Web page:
Talk of implementing a wealth tax has attracted both praise and concern, and while this may be a new proposal for the United States, Europeans have decades of experience with the tax.
Although wealth taxes have not always proven successful in Europe, “if you wanted to introduce a wealth tax that bites, the U.S. would be the ideal place to do so,” Marius Brülhart, a professor of economics at the University of Lausanne, told Tax Notes.
With the Iowa caucuses set for February 3, tax proposals by Democratic presidential candidates Sens. Elizabeth Warren, D-Mass., and Bernie Sanders, I-Vt., are at the forefront of political discussions, especially the controversial wealth tax.
Many European countries have implemented a version of the wealth tax, and shortly thereafter abolished it. Practitioners in these countries have provided insight into why the taxes were unsuccessful and lessons that the United States can learn from their implementation. Regardless of the outcome of the Democratic primaries, it will not be the end of politicians' calls for a wealth tax.
“The number of OECD countries levying individual net wealth taxes dropped from 12 in 1990 to 4 in 2017,” according to a 2018 OECD report. Only three OECD nations still implement a net wealth tax: Norway, Spain, and Switzerland.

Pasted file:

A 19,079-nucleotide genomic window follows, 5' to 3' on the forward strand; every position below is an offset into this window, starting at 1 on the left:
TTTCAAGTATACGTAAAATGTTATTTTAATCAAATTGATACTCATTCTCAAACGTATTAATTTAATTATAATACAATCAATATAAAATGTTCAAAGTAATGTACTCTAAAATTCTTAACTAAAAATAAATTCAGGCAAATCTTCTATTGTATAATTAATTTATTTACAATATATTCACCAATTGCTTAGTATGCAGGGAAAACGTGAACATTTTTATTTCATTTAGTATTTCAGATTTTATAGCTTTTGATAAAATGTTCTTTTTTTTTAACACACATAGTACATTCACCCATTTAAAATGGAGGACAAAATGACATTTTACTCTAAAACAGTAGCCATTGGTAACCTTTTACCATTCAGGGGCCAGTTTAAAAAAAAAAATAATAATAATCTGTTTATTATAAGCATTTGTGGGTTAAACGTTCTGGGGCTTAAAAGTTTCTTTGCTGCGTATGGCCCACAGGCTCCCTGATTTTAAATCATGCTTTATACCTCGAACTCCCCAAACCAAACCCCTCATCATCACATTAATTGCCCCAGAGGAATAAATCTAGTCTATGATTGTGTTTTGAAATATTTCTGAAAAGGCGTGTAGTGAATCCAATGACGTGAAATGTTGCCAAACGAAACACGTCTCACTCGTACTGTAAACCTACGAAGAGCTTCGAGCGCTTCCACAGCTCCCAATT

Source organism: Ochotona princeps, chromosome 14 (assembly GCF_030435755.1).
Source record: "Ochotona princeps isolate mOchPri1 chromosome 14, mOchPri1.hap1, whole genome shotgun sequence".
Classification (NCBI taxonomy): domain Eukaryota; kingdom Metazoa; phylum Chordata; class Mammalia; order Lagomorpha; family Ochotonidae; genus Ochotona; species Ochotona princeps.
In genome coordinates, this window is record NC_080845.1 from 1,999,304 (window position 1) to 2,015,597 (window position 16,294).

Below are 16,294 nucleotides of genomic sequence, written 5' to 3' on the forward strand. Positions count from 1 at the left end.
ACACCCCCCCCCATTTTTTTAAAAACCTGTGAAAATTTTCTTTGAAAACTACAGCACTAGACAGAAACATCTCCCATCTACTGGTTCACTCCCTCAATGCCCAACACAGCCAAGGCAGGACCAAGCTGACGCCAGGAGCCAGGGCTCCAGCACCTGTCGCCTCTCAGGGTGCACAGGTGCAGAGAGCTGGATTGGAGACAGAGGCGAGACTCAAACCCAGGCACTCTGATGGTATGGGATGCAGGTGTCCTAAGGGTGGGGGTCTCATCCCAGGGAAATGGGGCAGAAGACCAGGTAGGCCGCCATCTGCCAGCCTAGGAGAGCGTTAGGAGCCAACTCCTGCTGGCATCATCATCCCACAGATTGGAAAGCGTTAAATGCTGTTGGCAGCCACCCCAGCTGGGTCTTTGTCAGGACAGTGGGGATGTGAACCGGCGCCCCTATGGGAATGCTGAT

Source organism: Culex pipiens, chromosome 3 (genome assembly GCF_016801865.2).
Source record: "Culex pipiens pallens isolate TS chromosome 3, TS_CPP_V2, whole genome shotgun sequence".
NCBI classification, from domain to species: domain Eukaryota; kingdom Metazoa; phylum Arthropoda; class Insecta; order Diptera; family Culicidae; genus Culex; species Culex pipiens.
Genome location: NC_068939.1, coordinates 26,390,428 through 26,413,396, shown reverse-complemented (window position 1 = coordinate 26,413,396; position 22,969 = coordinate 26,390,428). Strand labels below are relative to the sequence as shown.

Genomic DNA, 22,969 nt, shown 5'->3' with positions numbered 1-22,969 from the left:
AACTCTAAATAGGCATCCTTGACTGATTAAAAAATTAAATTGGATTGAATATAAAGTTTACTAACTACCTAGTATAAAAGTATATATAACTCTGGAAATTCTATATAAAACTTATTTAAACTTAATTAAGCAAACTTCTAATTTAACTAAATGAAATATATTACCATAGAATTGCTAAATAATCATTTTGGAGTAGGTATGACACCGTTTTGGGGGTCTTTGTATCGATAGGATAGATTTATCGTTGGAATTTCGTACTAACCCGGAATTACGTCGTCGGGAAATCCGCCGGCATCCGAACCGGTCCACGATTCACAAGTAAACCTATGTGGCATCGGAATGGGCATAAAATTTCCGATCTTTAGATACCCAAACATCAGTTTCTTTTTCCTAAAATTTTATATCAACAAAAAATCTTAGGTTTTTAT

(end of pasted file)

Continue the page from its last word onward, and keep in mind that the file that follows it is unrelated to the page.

According to that report on wealth taxes in the OECD, “decisions to repeal net wealth taxes have often been justified by efficiency and administrative concerns and by the observation that net wealth taxes have frequently failed to meet their redistributive goals.”
Switzerland is a major exception to the increasingly popular trend in Europe toward repealing the tax — especially considering that Switzerland has “by far the largest wealth tax in the OECD relative to the size of government,” according to a 2016 research paper coauthored by Brülhart.
It is difficult to apply an analysis of European countries’ experiences with wealth taxes to the United States to determine whether Warren's and Sanders’s proposals would produce the outcomes promised by their campaigns. Europe has many neighboring member states that facilitate cross-border travel to avoid tax liability, and in some countries the tax is levied by cantons. Further, the taxes proposed for the United States are conceptually different in design compared with those implemented in other nations.
Because of the differing circumstances between Europe and the United States, studies from European nations and lessons from practitioners have limited applicability. “Every country and every tax system are different,” Brülhart said.
Finally, a Wealth Tax That ‘Bites’?